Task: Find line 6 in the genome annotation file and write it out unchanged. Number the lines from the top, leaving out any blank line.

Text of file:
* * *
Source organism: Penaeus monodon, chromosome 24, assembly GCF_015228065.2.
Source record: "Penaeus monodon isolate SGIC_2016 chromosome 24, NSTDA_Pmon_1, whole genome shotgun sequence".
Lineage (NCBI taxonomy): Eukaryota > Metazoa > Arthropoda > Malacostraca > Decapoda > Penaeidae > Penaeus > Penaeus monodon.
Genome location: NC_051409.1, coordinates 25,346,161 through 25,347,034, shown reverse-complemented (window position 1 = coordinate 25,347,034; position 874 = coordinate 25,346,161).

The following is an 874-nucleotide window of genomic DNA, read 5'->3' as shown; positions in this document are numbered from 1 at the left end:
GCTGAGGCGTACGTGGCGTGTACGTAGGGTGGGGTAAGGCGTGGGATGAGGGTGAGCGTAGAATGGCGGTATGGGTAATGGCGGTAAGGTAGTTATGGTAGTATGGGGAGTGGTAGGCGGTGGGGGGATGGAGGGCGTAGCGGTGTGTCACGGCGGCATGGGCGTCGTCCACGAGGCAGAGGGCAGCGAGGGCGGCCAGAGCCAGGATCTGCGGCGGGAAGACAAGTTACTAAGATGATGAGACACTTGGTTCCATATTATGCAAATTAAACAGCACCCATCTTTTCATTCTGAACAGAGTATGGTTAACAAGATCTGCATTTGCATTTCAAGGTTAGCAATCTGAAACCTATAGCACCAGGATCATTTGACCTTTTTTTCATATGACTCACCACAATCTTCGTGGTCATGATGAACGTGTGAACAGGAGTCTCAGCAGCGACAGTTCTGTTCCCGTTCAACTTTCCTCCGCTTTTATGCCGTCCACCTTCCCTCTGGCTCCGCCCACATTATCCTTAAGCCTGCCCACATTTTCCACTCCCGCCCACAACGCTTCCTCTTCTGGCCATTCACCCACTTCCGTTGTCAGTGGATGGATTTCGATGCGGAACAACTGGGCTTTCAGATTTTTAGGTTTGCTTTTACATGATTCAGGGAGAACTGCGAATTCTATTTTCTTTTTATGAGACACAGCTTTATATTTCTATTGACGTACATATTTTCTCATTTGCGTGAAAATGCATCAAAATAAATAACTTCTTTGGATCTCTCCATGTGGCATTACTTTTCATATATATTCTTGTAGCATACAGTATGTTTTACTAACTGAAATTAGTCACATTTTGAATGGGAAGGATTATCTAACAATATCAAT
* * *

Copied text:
GCTGAGGCGTACGTGGCGTGTACGTAGGGTGGGGTAAGGCGTGGGATGAGGGTGAGCGTAGAATGGCGGTATGGGTAATGGCGGTAAGGTAGTTATGGTAGTATGGGGAGTGGTAGGCGGTGGGGGGATGGAGGGCGTAGCGGTGTGTCACGGCGGCATGGGCGTCGTCCACGAGGCAGAGGGCAGCGAGGGCGGCCAGAGCCAGGATCTGCGGCGGGAAGACAAGTTACTAAGATGATGAGACACTTGGTTCCATATTATGCAAATTAAACAGCACCCATCTTTTCATTCTGAACAGAGTATGGTTAACAAGATCTGCATTTGCATTTCAAGGTTAGCAATCTGAAACCTATAGCACCAGGATCATTTGACCTTTTTTTCATATGACTCACCACAATCTTCGTGGTCATGATGAACGTGTGAACAGGAGTCTCAGCAGCGACAGTTCTGTTCCCGTTCAACTTTCCTCCGCTTTTATGCCGTCCACCTTCCCTCTGGCTCCGCCCACATTATCCTTAAGCCTGCCCACATTTTCCACTCCCGCCCACAACGCTTCCTCTTCTGGCCATTCACCCACTTCCGTTGTCAGTGGATGGATTTCGATGCGGAACAACTGGGCTTTCAGATTTTTAGGTTTGCTTTTACATGATTCAGGGAGAACTGCGAATTCTATTTTCTTTTTATGAGACACAGCTTTATATTTCTATTGACGTACATATTTTCTCATTTGCGTGAAAATGCATCAAAATAAATAACTTCTTTGGATCTCTCCATGTGGCATTACTTTTCATATATATTCTTGTAGCATACAGTATGTTTTACTAACTGAAATTAGTCACATTTTGAATGGGAAGGATTATCTAACAATATCAAT